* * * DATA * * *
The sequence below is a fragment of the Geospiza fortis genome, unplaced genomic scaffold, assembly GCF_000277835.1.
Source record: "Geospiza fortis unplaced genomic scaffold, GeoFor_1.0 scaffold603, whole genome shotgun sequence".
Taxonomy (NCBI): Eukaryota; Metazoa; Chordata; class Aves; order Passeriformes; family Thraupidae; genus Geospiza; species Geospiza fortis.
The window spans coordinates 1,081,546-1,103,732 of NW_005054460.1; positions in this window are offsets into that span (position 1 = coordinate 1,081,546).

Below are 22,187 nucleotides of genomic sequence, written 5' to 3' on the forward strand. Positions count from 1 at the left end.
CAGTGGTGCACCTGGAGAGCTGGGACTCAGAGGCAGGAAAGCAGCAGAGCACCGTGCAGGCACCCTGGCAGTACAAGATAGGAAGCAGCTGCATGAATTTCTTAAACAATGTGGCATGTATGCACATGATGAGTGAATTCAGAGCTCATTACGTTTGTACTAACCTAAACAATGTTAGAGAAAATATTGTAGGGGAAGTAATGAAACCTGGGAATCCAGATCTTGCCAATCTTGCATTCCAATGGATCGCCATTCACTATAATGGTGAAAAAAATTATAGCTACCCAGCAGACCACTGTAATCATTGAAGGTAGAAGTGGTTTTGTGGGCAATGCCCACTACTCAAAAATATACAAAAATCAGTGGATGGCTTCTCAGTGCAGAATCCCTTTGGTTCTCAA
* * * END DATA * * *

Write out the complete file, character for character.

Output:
The sequence below is a fragment of the Geospiza fortis genome, unplaced genomic scaffold, assembly GCF_000277835.1.
Source record: "Geospiza fortis unplaced genomic scaffold, GeoFor_1.0 scaffold603, whole genome shotgun sequence".
Taxonomy (NCBI): Eukaryota; Metazoa; Chordata; class Aves; order Passeriformes; family Thraupidae; genus Geospiza; species Geospiza fortis.
The window spans coordinates 1,081,546-1,103,732 of NW_005054460.1; positions in this window are offsets into that span (position 1 = coordinate 1,081,546).

Below are 22,187 nucleotides of genomic sequence, written 5' to 3' on the forward strand. Positions count from 1 at the left end.
CAGTGGTGCACCTGGAGAGCTGGGACTCAGAGGCAGGAAAGCAGCAGAGCACCGTGCAGGCACCCTGGCAGTACAAGATAGGAAGCAGCTGCATGAATTTCTTAAACAATGTGGCATGTATGCACATGATGAGTGAATTCAGAGCTCATTACGTTTGTACTAACCTAAACAATGTTAGAGAAAATATTGTAGGGGAAGTAATGAAACCTGGGAATCCAGATCTTGCCAATCTTGCATTCCAATGGATCGCCATTCACTATAATGGTGAAAAAAATTATAGCTACCCAGCAGACCACTGTAATCATTGAAGGTAGAAGTGGTTTTGTGGGCAATGCCCACTACTCAAAAATATACAAAAATCAGTGGATGGCTTCTCAGTGCAGAATCCCTTTGGTTCTCAA